I say I want to abolish work, I mean just what I say, but I want to say what I mean by defining
my terms in non-idiosyncratic ways.” [Black 1995]. Choosing to radically transform one’s
lifestyle requires a speech act for which the choice of words is signifying.

This decision-making takes an existential form. Renouncing the benefits of consumption and
participation in the world of professional activity provides the interviewed happily
unemployed an occasion to develop a personal theory of the utility value of work. In the
interviews, they question the place given to work in a society which makes it both an
indispensable and inevitable institution, and they refuse that a virtue should be made out of
necessity for the profit of a minority of people. This theorizing helps them justify their
lifestyle with an idiosyncratic theoretical system. This explains why they insist on the
necessity for everyone to make their own decisions : “There, you know, the guy in front of
you, he must make his own choice. I’m not forcing anyone, people are responsible for their
own lives. They must make their own choices. They must make their own choices.” Once they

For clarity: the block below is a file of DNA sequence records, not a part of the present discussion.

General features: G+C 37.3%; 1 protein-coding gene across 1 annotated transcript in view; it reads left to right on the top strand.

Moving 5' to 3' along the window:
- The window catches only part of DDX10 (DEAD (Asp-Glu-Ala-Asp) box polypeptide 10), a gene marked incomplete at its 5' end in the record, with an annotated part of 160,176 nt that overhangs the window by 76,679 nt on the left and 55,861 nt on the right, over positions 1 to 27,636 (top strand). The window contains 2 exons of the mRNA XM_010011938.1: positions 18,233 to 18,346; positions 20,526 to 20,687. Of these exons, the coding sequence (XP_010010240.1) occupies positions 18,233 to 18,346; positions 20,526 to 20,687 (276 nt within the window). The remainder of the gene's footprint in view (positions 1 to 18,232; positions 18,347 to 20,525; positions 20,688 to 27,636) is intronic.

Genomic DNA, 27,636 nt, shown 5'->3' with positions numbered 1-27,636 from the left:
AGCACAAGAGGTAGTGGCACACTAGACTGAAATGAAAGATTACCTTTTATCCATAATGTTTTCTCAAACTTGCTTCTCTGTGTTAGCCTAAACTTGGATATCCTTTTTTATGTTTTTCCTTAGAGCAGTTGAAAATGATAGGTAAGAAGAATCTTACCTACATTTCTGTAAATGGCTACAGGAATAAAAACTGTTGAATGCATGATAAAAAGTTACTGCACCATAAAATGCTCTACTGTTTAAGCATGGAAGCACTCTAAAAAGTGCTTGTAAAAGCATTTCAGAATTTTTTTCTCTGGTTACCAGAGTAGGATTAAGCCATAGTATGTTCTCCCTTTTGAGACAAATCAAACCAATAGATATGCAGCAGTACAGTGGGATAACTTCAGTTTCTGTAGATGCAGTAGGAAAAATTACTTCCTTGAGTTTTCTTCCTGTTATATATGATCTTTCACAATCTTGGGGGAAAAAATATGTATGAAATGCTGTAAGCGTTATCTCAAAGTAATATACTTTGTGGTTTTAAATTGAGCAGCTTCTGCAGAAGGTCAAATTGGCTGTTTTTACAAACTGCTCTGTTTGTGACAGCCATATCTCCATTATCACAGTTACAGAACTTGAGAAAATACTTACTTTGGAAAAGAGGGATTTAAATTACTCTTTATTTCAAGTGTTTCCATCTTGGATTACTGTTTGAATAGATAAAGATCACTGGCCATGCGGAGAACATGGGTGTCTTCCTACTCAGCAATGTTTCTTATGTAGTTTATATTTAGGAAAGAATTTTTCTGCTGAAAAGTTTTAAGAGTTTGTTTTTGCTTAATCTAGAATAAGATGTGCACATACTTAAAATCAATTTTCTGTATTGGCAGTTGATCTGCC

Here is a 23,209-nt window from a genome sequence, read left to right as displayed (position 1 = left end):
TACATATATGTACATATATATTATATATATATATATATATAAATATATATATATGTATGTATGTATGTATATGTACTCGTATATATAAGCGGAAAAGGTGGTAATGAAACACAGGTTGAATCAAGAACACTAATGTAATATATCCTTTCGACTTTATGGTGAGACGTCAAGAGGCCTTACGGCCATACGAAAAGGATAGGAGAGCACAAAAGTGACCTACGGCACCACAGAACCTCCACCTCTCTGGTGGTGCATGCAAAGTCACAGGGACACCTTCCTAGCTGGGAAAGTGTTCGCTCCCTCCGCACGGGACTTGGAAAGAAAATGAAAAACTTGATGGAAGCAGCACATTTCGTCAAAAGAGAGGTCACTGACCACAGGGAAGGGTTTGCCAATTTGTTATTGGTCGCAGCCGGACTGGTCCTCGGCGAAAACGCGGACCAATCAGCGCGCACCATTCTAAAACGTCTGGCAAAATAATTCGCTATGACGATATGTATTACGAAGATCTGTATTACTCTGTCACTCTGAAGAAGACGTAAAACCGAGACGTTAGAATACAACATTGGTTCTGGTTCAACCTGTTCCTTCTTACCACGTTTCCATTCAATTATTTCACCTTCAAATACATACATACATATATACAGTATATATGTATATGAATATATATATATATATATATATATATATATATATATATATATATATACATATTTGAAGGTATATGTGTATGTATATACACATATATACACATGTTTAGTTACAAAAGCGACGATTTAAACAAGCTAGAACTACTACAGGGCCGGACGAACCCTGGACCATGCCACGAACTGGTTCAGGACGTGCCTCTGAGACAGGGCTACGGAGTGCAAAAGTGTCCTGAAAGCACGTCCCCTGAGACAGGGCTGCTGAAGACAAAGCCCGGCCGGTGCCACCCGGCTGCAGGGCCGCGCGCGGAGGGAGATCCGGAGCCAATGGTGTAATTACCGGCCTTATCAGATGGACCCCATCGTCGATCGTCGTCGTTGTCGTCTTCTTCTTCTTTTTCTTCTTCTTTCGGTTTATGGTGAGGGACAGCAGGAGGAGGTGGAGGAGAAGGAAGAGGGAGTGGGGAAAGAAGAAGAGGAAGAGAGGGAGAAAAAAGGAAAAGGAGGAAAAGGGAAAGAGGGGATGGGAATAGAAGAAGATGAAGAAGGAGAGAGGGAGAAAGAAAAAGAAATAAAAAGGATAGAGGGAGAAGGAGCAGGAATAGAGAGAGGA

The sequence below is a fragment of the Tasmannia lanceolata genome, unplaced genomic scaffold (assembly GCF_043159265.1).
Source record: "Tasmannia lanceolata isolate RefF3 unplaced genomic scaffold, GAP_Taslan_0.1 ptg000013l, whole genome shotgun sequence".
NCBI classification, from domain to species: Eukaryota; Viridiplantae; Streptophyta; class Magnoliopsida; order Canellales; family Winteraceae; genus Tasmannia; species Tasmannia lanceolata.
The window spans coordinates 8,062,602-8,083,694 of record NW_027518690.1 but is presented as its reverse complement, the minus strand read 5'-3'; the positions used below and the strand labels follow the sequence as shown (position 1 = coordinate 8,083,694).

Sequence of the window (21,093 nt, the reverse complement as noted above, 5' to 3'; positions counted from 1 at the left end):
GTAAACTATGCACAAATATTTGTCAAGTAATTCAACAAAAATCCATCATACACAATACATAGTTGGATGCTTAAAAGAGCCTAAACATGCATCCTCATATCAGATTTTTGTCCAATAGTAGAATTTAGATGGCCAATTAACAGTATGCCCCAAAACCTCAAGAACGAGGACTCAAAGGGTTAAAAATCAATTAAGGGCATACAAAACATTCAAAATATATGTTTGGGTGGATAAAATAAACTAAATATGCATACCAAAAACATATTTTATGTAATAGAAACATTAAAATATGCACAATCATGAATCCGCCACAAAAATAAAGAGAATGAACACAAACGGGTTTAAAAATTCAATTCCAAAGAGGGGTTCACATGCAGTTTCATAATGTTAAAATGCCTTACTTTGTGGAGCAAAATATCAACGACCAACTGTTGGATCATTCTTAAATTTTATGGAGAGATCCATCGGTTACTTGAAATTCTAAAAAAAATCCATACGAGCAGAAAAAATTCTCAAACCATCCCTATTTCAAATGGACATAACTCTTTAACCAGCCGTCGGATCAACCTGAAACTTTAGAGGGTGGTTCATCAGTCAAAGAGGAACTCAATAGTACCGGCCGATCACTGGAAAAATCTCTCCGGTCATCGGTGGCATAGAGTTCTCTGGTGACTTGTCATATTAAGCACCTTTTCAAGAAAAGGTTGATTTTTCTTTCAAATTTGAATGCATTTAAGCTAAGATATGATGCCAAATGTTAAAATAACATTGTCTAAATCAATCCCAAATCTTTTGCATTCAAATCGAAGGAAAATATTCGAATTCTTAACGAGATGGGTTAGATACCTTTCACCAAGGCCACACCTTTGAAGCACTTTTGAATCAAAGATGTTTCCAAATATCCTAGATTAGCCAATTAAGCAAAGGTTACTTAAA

have made this step in the direction of becoming a subject by choosing unemployement, the
interviewed discover that they possess new capacities – which reminds us of the utopian
theme of a super-humanity which reveals itself once people have freed themselves from the
alienation of the old world. An interviewed compares his experience on the dole to
“discovering that you can fly”. However, this new lifestyle requires that new competencies
can be acquired - “ not working is something you learn”- not only to getting used to it, but
also to be able to survive in it.


                                                                                             11
•   The representation of life after work

We have seen that in anti-work writings the picture of the new world, once work has been
removed from its status as a central and inevitable reality of social life, appears to be a utopia.
Its representation frequently takes the form of a non-sense because it reverses the hierarchy of
values of the old world : “ Such is "work." Play is just the opposite.”, sums up Bob Black.
What would happen if everyone made a “sidestep” and ceased working, asks Year 01? The
director goes on with the utopian representation of a world without labor or production. In a
series of playlets – the movie does not really have a plot or characters – cheering scenes show
factories transformed in playgrounds, confused employers, streets where people grow
vegetables – since people have got rid of urbanism in the same movement that crushed the
rest of the secondary and tertiary sectors. Since the sole requirement for everyone to make